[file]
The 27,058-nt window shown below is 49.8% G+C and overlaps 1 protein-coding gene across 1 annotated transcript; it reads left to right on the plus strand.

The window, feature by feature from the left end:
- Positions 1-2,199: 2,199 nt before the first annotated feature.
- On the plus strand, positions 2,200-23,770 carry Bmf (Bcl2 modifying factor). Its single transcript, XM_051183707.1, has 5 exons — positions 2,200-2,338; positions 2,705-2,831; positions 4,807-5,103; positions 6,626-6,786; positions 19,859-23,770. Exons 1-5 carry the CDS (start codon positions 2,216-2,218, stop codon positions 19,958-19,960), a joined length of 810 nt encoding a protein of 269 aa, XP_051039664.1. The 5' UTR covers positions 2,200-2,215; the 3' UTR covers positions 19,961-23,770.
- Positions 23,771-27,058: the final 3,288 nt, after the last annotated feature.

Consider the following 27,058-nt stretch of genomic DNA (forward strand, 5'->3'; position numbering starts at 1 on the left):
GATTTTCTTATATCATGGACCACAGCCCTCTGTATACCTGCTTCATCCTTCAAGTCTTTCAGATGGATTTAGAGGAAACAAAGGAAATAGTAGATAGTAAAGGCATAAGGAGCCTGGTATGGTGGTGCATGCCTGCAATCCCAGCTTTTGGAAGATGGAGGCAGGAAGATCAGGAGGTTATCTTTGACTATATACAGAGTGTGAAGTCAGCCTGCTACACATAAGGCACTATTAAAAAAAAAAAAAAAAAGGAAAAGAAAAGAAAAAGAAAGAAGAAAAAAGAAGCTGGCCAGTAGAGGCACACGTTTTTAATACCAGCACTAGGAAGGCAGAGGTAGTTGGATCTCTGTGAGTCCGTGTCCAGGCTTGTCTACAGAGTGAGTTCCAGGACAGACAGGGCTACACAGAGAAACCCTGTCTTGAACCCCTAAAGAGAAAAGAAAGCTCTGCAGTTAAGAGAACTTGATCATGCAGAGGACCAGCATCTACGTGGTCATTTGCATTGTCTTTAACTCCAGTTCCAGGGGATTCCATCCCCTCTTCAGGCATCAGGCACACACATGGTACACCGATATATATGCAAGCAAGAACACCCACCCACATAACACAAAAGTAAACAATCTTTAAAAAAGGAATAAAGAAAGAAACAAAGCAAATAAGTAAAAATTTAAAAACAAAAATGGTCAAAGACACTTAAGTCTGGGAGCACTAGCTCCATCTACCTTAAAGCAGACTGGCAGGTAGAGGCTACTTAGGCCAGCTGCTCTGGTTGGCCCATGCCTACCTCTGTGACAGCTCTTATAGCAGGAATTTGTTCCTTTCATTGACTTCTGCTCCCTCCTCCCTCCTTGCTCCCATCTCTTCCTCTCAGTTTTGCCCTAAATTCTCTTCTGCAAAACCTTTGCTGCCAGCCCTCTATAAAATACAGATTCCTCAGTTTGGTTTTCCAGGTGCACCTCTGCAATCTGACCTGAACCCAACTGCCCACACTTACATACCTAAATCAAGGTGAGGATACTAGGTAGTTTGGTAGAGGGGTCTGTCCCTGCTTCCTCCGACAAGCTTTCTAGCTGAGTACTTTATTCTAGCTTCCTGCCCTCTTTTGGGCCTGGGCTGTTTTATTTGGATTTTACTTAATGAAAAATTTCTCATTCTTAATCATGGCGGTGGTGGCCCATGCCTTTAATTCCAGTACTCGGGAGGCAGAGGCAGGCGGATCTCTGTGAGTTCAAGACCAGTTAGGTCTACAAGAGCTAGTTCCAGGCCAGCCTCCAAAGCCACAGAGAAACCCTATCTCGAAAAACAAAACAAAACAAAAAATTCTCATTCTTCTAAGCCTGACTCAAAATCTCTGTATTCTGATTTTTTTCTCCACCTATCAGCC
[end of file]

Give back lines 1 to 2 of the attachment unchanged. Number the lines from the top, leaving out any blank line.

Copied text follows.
The 27,058-nt window shown below is 49.8% G+C and overlaps 1 protein-coding gene across 1 annotated transcript; it reads left to right on the plus strand.

The window, feature by feature from the left end: